Don't feel bad if you've never heard of Thomas Middleton, let alone a Jacobean playwright. A case can be made that ever since the British playwright's run in early 17th century England, not many people outside of a theatre studies program could name one of his plays.
"The Shakespeare brand kind of has a monopoly," says Colleen MacIsaac of Vile Passéist Theatre, a group of drama students and graduates who plan to enlighten audiences with two rarely performed Middleton productions, starting next week at the Bus Stop. "Shakespeare's a fabulous writer, but there are also a number of other very talented writers during that time period who just haven't been branded or celebrated as well."
Vile Passéist Theatre's presentation of A Chaste Maid in Cheapside and The Revenger's Tragedy not only marks the first time these two plays have been presented in the city, but one of the spare occasions they've been performed since their writing.
"There's always talk about people wanting to do these shows, but they just never get done. "I just think they have these reputations as being kind of difficult," says Dan Bray, director for The Revenger's Tragedy. Bray started Vile Passéist in 2009 while living in Toronto. The niche group found little support in that city for early modern theatre fans, but returning to Halifax offered a new beginning, with support from the local community and new talent, including passionate Dalhousie students ready to act.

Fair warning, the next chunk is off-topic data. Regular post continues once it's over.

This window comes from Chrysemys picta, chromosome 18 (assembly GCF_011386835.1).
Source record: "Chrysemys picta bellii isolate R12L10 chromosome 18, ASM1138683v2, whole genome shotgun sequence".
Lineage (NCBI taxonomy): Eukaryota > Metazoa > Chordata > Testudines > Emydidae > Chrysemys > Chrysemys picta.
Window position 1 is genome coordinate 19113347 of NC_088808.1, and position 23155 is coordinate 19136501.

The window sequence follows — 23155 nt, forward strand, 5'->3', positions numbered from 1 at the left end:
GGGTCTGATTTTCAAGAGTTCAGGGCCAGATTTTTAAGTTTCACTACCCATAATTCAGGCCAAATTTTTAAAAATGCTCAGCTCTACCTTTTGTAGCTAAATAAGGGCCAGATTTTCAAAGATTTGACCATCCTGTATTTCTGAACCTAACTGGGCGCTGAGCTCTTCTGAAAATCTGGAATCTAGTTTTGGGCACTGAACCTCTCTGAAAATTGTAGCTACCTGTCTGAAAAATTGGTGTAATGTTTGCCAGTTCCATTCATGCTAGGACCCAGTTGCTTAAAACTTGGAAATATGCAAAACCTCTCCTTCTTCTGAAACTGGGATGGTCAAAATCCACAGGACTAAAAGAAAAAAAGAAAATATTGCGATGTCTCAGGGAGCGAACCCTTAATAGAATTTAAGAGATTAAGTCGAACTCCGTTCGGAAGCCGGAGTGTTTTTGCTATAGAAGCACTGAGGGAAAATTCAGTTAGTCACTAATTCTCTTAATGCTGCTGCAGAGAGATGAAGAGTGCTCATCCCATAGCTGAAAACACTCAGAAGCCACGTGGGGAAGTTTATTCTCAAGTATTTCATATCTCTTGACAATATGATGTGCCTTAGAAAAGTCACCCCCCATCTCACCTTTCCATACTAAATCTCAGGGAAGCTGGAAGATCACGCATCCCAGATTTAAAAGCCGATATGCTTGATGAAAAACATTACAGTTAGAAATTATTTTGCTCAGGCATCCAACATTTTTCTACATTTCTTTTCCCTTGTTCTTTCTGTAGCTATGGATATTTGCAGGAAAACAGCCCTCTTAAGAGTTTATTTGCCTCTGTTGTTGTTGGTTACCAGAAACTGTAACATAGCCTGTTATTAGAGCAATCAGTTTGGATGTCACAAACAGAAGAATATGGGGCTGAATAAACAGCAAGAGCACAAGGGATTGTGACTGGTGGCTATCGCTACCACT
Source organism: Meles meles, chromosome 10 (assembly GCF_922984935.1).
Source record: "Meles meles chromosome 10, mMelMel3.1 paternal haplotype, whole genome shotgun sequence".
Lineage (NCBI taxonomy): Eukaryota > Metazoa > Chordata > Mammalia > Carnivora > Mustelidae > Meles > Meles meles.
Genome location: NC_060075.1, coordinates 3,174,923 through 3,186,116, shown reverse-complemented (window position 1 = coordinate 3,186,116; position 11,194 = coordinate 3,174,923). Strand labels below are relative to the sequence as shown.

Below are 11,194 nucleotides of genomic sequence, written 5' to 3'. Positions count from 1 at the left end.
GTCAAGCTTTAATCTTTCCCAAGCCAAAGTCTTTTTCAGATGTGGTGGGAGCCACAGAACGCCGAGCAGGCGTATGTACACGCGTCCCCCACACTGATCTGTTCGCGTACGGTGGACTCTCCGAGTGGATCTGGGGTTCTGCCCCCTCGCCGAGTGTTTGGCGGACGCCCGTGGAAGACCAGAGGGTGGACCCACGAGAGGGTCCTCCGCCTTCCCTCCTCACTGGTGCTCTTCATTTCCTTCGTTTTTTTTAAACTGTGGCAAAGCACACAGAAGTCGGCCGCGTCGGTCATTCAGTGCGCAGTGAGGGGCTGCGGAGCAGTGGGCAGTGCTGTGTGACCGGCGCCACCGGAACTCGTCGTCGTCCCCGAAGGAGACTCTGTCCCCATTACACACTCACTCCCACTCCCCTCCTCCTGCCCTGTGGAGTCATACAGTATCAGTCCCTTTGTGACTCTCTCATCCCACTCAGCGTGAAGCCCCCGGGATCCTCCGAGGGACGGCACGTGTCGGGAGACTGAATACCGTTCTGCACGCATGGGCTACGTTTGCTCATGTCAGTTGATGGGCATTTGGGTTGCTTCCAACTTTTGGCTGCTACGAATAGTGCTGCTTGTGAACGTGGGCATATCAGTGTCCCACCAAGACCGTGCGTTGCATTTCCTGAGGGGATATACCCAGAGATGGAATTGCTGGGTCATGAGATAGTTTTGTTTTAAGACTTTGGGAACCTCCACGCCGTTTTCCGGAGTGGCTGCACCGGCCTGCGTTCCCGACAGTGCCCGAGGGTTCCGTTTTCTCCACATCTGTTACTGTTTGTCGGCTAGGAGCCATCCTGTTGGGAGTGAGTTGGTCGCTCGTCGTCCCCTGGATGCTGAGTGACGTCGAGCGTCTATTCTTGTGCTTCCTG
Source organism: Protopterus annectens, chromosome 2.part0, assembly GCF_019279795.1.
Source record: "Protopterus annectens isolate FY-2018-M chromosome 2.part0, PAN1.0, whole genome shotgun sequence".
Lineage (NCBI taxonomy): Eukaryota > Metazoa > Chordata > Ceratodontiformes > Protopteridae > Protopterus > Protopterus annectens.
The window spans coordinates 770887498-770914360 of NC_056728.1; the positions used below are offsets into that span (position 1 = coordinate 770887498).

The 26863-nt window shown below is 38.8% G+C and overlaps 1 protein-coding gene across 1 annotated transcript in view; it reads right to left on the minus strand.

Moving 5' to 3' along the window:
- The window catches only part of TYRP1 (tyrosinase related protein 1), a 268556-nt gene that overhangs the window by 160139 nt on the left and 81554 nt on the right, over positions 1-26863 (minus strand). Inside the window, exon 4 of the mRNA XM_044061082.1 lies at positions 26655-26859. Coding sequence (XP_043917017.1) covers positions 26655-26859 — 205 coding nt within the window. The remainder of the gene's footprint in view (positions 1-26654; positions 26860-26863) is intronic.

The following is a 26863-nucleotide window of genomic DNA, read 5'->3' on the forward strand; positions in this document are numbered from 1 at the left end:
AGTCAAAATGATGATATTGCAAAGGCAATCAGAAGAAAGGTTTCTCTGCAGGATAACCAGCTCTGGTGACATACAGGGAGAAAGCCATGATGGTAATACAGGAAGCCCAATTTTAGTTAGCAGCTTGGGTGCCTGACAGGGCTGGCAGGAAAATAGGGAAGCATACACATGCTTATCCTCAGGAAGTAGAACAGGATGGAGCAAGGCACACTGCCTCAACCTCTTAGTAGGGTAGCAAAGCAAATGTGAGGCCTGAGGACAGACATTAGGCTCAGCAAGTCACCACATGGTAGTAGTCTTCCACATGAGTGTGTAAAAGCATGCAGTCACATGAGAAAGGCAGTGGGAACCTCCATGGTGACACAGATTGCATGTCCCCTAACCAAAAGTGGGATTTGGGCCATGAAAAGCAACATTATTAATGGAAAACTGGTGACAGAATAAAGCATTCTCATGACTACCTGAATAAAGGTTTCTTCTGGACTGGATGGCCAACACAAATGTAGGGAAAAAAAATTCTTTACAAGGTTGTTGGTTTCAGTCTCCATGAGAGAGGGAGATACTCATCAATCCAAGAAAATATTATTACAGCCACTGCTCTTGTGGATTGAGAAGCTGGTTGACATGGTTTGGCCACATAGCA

With 30 cast members between the plays, one of those difficulties is certainly the production's size, especially in a location like the Bus Stop. "In both plays there are dances, fights, crowd scenes. There is everything in these shows, which is really nice and a great challenge, but it takes a lot of work to get these plays organized," says Bray.
"This has never been done before so we can't go and look at Sir Laurence Olivier or any prominent actors performing it," says Dorian Lang, director of A Chaste Maid in Cheapside. Although there is a lack of books and recorded performances of the productions, in a way, it allows more creativity for the young theatre buffs.
"With these plays we're not having to think like, 'This is the millionth time that someone has done A Midsummer Night's Dream. How are we going to make it ours? How are we going to make it original?'" says MacIsaac with a laugh.
"Set it on Mars!" Bray jokes, although a romantic comedy in a space forest does sound pretty awesome.
But the fresh slate does come in handy in the plays' production and the directors' minimalist approach. Although they don't have to worry about any on-set accidents like Julie Taymor's troubled Spider-Man musical, it does create an overwhelming focus on the quality of the acting amongst the theatre troupe.
For Vile Passéist Theatre, it's clear they wouldn't have it any other way. "There's so much in the language that if you just have crazy sets and costumes, you're not going to be listening to it," says Bray. "It allows us to actually just do the plays without worrying about how over-produced they are," says MacIsaac. And for the three early modern drama fans, the focus should lie solely on the acting and dialogue. "These are plays that are meant to be produced and not read."
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